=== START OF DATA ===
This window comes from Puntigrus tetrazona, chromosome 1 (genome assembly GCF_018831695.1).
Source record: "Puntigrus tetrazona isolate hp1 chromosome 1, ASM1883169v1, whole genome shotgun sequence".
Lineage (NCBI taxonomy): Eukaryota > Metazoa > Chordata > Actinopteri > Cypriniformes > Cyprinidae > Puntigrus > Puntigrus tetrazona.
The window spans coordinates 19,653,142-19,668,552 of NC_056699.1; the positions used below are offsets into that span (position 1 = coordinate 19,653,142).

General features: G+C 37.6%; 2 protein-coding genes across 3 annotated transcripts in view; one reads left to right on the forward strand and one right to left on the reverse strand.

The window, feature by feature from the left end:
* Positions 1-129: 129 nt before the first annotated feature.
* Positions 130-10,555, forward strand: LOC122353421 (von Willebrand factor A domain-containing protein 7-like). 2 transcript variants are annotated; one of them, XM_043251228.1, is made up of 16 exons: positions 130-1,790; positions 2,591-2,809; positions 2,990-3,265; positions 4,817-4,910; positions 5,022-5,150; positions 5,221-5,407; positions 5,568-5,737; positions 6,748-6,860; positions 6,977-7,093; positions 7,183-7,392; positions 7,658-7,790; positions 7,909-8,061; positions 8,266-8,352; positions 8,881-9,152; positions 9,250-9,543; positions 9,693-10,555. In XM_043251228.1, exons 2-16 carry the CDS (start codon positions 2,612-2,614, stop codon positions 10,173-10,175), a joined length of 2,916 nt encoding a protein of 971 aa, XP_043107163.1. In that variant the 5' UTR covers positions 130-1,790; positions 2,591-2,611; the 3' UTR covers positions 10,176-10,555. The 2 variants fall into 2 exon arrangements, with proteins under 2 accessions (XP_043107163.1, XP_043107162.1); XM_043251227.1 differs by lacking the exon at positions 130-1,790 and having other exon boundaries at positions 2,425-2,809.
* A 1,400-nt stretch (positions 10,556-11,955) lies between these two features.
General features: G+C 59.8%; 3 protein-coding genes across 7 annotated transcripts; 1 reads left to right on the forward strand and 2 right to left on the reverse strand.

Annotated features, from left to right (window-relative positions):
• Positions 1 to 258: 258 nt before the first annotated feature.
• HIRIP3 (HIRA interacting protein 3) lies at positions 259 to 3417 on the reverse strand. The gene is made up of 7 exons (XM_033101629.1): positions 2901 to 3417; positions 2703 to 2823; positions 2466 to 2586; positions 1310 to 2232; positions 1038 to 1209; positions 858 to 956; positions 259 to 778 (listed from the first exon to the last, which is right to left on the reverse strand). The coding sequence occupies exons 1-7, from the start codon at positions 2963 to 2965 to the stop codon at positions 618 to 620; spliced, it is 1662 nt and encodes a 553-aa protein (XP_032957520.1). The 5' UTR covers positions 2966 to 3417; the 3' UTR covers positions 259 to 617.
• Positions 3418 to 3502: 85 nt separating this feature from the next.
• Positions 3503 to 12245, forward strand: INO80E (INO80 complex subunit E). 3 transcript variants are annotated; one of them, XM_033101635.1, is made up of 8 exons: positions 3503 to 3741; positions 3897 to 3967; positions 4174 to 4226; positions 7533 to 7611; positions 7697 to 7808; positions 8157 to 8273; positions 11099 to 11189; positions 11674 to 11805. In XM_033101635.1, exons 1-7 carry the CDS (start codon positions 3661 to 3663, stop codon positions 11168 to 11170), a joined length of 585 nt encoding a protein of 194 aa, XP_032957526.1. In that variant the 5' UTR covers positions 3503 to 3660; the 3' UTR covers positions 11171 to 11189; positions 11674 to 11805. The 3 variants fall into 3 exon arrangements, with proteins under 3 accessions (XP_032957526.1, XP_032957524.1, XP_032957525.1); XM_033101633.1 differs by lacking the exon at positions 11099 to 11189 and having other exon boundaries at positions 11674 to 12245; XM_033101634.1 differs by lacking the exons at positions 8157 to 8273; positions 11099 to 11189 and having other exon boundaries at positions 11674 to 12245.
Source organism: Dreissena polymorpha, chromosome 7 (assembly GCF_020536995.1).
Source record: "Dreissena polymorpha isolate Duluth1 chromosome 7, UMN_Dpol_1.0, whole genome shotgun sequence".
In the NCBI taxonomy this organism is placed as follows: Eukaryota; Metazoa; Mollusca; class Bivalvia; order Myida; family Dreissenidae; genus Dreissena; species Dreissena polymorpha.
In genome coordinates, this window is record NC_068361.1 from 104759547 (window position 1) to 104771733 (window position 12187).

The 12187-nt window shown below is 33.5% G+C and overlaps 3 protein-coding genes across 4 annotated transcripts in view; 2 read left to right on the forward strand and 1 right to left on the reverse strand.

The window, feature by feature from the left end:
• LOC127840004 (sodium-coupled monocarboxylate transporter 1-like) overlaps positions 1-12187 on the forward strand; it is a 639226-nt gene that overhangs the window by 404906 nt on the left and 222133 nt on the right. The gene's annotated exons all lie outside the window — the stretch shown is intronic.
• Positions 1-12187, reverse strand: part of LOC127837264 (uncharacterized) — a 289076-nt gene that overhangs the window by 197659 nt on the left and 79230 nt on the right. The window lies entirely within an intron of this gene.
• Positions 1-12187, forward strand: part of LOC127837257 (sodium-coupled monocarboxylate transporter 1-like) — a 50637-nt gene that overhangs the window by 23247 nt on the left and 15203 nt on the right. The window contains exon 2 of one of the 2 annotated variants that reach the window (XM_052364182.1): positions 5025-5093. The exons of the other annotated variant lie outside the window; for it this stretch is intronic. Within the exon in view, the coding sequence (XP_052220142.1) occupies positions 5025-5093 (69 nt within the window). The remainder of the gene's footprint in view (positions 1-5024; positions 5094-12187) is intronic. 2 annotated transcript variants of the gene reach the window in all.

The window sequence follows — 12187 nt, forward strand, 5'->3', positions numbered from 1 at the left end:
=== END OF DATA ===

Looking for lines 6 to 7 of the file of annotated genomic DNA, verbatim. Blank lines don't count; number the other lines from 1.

The window, feature by feature from the left end:
* Positions 1-129: 129 nt before the first annotated feature.